by Matteo Pirola. Alongside the Commercial Temple to Contemporary Art that is Art Basel, DesignMiami comes up each year with what some people see as a paradox, others as a theorem, or rather the union/separation between art and design. While design is no longer (just) a product, or industrial, but is above all the discovery of a constantly renewable creative process, this theorem is unquestionably proven many times over here in Basel. There is a great deal of modern art and a great deal of luxury, as always, for both aficionados and collectors, but there are also some innovative projects that trigger research and reflection on what “design” is today and on how it can be regarded as a “unique part” of contemporary art.
Here are some of the highlights of the many things noted and taken note of.
Italy is extremely well represented this year, by galleries, but especially by the makers.
First and foremost, Gaetano Pesce who, in the largest space, is generously feted by Calvin Klein, present for the very first time at an event of this kind, with an installation by creative director Raf Simons: fifty limited edition Feltri (Cassina) armchairs, in new colours and upholstered in traditional American quilts, are dotted around an original American barn. Pesce’s gigantic Sedia Portaritratti for Salon 94 Design (New York) is in the Design at Large hall, along with the entire furnishing system for the interior of the Dujardin children’s shop, which he designed in Belgium in 1994, presented here by François Laffanour - Galerie Downtown (Paris).
Then there is Gufram, partly in its capacity as a manufacturer, but in this context, also in its capacity as a publisher, with Disco Gufram, filling the dark hall with strobe lighting and dance music and providing a corner of total relaxation and abstraction, amid the other exhibitors. The ROTGANZEN and GGSV disco furnishings designed by Atelier Biagetti are being presented (or RE-presented as far as we Milanese are concerned, having already been exhibited at the Fuorisalone), reminding us of one particular strand in the history of Gufram - its specialist line for the disco sector during the 1970s. It is no coincidence that, at the nearby Vitra Design Museum, the Night Fever exhibition is still ongoing, featuring original vintage Gufram furnishings and the catalogues for that special “nocturnal” line.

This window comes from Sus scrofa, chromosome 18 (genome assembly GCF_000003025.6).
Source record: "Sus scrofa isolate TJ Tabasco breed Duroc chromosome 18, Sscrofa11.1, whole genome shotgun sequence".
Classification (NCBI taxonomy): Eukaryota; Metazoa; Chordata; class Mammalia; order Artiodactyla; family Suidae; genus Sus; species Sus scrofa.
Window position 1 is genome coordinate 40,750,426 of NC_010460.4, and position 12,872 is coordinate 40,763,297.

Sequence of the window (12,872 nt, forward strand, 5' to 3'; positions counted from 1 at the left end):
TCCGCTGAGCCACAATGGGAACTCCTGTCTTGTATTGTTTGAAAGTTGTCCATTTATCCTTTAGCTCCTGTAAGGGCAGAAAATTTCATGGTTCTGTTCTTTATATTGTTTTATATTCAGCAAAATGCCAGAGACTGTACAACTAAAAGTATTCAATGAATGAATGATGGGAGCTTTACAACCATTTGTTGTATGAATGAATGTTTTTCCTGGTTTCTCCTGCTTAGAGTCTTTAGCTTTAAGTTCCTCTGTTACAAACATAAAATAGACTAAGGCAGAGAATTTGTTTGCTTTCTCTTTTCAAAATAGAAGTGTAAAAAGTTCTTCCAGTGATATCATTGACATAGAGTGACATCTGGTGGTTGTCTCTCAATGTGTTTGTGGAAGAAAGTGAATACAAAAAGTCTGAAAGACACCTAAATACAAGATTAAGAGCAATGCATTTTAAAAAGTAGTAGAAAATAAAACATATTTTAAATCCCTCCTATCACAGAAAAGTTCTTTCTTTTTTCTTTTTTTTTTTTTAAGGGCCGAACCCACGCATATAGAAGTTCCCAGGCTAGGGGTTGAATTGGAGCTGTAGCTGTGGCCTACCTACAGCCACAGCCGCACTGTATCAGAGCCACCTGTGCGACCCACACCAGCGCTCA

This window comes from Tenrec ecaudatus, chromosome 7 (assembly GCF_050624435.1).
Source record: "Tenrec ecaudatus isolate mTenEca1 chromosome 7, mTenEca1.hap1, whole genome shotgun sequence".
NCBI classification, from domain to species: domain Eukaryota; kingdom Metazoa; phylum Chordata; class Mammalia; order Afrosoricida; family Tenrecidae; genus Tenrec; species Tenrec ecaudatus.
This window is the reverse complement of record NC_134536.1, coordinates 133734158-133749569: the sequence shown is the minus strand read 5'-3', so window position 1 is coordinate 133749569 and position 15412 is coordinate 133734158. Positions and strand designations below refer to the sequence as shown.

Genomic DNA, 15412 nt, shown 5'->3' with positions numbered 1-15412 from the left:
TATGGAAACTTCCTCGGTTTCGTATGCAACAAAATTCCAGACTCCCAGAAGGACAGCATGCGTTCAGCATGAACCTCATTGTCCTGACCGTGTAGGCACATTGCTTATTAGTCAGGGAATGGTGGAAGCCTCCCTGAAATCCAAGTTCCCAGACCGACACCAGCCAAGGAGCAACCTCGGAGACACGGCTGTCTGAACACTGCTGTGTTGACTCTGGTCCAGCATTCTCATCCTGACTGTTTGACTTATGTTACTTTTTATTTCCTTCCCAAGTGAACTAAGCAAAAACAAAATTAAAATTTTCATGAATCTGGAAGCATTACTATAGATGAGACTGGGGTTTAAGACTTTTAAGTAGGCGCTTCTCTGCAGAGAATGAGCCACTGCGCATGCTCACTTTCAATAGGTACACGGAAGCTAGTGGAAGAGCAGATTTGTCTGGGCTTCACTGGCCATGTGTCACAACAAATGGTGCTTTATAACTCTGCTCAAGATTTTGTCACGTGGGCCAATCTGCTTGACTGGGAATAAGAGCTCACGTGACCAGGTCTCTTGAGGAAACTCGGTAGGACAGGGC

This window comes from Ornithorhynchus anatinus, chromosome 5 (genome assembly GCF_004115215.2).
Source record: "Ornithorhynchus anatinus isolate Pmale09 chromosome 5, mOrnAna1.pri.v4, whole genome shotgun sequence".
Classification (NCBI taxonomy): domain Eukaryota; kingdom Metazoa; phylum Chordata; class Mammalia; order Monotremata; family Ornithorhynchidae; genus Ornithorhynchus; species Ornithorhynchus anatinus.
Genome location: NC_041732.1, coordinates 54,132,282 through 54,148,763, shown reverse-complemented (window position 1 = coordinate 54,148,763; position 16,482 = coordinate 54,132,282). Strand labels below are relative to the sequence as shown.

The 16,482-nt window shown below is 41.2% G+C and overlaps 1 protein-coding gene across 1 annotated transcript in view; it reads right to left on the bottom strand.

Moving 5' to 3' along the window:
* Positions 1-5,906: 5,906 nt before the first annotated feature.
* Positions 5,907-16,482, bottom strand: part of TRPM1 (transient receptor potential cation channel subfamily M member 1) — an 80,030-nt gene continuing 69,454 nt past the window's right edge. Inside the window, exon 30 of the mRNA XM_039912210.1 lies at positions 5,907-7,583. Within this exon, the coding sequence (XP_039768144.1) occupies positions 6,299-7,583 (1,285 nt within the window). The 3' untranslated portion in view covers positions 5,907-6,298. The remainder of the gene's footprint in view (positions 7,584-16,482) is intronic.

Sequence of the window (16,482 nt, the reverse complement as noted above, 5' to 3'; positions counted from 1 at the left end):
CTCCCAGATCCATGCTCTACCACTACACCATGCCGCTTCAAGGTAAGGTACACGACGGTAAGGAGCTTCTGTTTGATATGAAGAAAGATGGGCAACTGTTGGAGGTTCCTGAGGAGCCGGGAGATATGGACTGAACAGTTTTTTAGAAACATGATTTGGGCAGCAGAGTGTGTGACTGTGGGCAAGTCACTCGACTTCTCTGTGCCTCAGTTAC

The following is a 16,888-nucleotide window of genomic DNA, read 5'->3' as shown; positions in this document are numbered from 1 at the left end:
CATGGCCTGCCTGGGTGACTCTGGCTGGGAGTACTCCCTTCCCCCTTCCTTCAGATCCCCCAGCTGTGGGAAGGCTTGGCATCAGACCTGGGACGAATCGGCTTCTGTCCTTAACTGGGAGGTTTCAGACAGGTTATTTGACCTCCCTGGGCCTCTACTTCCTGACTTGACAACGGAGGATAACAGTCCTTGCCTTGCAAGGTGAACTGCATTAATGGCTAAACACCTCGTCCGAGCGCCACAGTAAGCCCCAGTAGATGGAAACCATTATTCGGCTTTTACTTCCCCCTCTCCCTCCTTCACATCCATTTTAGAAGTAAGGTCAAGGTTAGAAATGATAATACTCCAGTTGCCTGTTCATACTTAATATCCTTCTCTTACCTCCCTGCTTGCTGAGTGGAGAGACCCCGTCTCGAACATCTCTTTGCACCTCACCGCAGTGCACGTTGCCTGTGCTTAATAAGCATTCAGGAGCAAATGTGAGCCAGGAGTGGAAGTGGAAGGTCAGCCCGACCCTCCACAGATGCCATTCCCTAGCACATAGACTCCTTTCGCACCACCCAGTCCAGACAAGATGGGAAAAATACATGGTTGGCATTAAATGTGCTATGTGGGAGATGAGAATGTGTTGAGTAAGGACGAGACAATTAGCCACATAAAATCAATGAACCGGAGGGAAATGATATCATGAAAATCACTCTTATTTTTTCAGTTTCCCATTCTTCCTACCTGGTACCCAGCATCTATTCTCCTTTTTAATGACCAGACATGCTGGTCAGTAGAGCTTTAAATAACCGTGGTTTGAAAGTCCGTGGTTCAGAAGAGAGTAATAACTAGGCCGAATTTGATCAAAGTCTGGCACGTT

Another Italian story concerns a more overt and surprising homage to the master Achille Castiglioni, the centenary of whose birth is being celebrated this year. The Maniera gallery (Brussels), which always comes up with extremely unique projects, has invited a heterogeneous group of artists to explore the theme of contemporary furnishing. They include Bijoy Jain of Studio Mumbai, Swiss architects Christ & Gantenbein, the young Piovenefabi, aDVVT in Ghent and especially Stéphane Barbier Bouvet who has come up with objects/hommages to the Castiglioni brothers’ famous Luminator and Arco (Flos) lamps. Furthermore there is another hommage to Castiglioni from Simon Starling at the adjacent art fair, a “luminous work” that references the Toio lamp.
The participation of the Leonardo Di Caprio Foundation, with the Endangered exhibition showcasing the work of South African artist Porky Hefer, is a curious one: five large furnishings/sculptures are devoted to animal species on the verge of extinction that the Foundation, extremely hot on environmental issues, is attempting to protect.
However I think the most striking space, by dint of its sheer luminosity, its consistency of content and the clarity of its ideas, is that dedicated to Nendo by the Friedman Benda gallery (New York). The Japanese superstar’s installation plunges us straight into the depths of his imagination, as if it were a real one-man show. Watercolour Collection is a series of metal furnishings, slender and extremely white, their decoration drawn from the technique of watercolour on paper.
Zhang Zhoujie’s Digital Lab, presented by Gallery ALL (Beijing / Los Angeles), is showcasing concentrated high-tech applied to design. Endless Form consists of dozens of chairs produced from a “technological throne”, the Sensor Chair, which harnesses software and a number of “sensors” to record the body pressure points of every single person and then using them to produce a shape perfectly “tailored” to each particular body. A sort of technological ergonomics capable of producing an infinite number of totally customised furnishings.
Lastly, in the Curio Lineup section, featuring a group of independent and “curious” exhibitors that are not galleries, strictly speaking, the Precarious project from Nouvel Limited collective (Mexico City) really stands out: glass bubbles are turned into vases, melding with supports made from sheets of metal, precariously balanced but able to convey the requisite solidity to this very ancient type of object, the vase, which has always occupied a “special place” in the relationship between art and design.